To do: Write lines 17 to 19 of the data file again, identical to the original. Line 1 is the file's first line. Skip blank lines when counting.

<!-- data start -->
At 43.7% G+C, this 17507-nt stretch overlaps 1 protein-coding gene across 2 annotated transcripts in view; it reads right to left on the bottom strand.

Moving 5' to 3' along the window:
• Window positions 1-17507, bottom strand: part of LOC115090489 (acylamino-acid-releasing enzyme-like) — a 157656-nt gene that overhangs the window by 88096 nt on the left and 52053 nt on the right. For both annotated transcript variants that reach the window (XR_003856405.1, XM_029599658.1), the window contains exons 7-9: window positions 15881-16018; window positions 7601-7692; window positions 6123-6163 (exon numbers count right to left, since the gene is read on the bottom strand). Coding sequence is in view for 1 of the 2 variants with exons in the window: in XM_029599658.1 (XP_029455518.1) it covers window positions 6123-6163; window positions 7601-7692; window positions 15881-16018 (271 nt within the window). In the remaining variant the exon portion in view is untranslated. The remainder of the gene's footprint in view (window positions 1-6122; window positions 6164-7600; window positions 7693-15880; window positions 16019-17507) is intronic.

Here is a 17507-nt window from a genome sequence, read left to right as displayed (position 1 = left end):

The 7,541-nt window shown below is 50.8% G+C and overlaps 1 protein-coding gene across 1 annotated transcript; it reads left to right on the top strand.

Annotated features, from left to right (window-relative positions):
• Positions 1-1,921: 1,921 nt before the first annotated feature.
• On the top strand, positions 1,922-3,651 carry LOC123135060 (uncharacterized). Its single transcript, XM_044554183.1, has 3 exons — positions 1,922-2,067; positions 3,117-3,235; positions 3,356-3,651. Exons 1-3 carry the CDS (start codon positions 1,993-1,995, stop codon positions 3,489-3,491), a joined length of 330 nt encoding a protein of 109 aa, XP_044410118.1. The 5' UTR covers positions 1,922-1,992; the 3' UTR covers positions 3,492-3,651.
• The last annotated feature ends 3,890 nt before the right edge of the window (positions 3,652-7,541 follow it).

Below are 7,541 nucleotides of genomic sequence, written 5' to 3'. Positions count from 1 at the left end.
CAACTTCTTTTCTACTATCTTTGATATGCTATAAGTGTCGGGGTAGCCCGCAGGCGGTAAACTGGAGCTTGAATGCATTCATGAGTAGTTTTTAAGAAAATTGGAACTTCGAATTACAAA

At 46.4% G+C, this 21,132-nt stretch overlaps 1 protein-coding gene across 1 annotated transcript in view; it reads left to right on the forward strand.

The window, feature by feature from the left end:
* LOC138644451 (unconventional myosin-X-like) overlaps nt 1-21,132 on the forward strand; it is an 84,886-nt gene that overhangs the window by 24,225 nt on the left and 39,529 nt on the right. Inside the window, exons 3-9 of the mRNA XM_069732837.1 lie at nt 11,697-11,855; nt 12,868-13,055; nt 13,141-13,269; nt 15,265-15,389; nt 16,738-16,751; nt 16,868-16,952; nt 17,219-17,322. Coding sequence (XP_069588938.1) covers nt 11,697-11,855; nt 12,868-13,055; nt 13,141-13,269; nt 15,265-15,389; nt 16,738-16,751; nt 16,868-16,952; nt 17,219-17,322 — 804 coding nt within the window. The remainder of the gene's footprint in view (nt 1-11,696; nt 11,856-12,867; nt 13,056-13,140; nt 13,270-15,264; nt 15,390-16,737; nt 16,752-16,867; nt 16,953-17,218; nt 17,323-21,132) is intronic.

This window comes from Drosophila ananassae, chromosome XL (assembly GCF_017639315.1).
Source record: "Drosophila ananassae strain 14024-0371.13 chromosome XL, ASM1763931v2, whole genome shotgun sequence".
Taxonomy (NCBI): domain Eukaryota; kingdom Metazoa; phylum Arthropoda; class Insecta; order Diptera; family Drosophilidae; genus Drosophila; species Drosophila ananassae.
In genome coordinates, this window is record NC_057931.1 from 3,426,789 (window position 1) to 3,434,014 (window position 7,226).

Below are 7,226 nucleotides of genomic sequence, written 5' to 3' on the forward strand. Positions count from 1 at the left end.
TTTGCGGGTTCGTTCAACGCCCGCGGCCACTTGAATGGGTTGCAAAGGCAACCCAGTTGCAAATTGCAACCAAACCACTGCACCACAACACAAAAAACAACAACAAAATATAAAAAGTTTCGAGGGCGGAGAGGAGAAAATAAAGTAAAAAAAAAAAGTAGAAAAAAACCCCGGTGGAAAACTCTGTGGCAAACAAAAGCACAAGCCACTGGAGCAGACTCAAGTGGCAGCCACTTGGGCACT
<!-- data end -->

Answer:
Taxonomy (NCBI): domain Eukaryota; kingdom Metazoa; phylum Arthropoda; class Insecta; order Diptera; family Drosophilidae; genus Drosophila; species Drosophila ananassae.
In genome coordinates, this window is record NC_057931.1 from 3,426,789 (window position 1) to 3,434,014 (window position 7,226).

Below are 7,226 nucleotides of genomic sequence, written 5' to 3' on the forward strand. Positions count from 1 at the left end.